Honestly the best way to go about doing so is by developing the relationship. I have seen the biggest companies in the industry grow even bigger just because they have that relationship. Start off by trying tho take them out to lunch. I have been able to get huge contracts by simply having a couple lunches with my customers. They Feel more comfortable with you, and begin to trust you once that happens your job becomes that much easier.

          Out to help change the world one security franchise at a time
          Last edited by abjohnson; 02-01-2013, 01:17 PM.

          Comment


          • #6
            JUST SCAN AND POST IT ALREADY, just redact ID info.

            Comment


            • #7
              How to create a quote for a potential client

              As SecTrainer and the other members have already commented, this is more involved than you may imagine. For starters:

              Have you formed a company?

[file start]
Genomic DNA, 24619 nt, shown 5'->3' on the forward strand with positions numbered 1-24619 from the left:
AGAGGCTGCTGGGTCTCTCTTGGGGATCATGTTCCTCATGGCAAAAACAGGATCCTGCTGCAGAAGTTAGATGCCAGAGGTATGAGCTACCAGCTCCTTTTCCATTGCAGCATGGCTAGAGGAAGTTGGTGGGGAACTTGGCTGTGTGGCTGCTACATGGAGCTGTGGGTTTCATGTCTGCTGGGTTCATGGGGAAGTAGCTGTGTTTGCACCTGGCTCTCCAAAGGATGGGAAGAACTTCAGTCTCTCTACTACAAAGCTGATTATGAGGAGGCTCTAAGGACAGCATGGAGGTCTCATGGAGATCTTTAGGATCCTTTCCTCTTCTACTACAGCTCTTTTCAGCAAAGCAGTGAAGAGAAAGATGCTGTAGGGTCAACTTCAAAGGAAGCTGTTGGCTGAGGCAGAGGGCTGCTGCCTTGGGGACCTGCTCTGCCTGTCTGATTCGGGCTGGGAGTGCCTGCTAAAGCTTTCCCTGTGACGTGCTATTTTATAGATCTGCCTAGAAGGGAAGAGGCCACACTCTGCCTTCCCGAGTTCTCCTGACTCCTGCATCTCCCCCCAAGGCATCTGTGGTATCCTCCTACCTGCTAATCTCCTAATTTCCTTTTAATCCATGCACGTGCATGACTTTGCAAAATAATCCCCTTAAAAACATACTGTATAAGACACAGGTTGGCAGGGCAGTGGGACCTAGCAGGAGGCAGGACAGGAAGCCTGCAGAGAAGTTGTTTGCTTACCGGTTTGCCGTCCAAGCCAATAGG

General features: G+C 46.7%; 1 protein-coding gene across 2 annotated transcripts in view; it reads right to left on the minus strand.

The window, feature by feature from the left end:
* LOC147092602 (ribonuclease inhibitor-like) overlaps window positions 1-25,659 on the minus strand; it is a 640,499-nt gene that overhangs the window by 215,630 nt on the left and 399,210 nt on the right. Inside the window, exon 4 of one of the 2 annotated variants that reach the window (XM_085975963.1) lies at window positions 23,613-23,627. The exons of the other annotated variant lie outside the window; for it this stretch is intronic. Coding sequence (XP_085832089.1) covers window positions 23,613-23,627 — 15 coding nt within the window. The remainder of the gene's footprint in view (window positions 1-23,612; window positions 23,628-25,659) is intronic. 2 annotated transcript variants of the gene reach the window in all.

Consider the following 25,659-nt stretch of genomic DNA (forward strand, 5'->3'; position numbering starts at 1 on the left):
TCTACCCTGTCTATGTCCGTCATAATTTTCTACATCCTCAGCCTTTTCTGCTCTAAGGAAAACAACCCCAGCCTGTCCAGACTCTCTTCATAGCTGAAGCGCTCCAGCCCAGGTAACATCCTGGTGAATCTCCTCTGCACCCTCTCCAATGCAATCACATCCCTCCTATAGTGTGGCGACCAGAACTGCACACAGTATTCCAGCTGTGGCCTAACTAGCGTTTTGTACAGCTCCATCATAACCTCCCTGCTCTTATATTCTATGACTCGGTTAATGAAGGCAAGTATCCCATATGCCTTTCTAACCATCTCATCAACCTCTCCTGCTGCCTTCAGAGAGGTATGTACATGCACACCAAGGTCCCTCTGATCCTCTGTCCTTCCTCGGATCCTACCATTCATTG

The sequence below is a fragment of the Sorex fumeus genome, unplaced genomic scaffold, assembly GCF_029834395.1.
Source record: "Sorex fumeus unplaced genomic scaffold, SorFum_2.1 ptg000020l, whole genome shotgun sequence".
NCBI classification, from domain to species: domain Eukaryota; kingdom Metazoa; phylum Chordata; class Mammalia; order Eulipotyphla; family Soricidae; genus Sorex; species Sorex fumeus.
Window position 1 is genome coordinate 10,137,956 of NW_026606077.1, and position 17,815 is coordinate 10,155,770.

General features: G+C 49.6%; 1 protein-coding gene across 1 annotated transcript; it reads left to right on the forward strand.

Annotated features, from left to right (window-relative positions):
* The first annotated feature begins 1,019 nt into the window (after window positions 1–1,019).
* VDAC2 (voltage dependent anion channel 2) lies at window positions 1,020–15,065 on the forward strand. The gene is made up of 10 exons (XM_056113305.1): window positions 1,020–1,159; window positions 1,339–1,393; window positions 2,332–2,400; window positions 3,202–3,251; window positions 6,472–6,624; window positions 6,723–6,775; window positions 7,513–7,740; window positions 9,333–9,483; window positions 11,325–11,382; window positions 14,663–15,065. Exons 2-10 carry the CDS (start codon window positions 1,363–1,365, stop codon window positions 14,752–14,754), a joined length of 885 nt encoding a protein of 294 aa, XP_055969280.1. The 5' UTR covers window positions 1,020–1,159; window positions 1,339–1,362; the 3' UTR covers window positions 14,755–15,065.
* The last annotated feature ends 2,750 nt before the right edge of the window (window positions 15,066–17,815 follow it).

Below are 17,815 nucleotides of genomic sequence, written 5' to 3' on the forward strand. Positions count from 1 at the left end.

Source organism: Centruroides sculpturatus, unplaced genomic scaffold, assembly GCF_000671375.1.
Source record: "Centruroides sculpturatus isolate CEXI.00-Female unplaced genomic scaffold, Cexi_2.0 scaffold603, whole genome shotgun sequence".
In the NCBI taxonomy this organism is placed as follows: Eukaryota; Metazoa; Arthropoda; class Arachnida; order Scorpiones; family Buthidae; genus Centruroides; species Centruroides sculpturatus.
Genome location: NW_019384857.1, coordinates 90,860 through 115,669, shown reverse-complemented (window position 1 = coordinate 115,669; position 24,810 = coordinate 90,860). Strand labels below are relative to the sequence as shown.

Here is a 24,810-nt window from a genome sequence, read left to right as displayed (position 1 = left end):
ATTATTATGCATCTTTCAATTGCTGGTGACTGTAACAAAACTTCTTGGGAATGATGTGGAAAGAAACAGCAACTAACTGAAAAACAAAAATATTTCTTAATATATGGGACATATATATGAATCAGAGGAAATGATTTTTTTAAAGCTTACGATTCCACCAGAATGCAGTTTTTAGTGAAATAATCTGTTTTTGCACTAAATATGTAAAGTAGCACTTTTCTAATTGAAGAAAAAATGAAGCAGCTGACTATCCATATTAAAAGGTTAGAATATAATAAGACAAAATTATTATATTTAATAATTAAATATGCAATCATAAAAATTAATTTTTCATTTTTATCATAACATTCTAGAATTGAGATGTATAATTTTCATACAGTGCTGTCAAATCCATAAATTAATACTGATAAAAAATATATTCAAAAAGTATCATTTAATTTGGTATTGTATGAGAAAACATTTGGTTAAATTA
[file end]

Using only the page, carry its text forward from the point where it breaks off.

• Is your company duly licensed?
              • Do you have Workers Comp. and General Liability insurance that is appropriate for the security industry?
              • Do you have a Federal Identification Number?
              • Is your company registered with the federal, state (and possibility local) taxing authorties?
              • If your state requires it, is your uniform and badge approved?
              • Do you have a quality, yet reasonable uniform vendor?
              • Do you know how to prepare a payroll in compliance with your state's laws involving O/T calculations, etc?
              • Do you have a payroll service?
              • If you were to secure your first contract, do you know how to prepare an invoice consistent with your original quote?
              • Do you have enough working capital (CASH) to continue to pay your officers AND your payroll taxes until your client begains to pay you?


              Regarding your prospective client:
              • Would the job site location be physically close enough to permit proper supervision?
              • Do you know what your company's payroll tax and insurance rates are?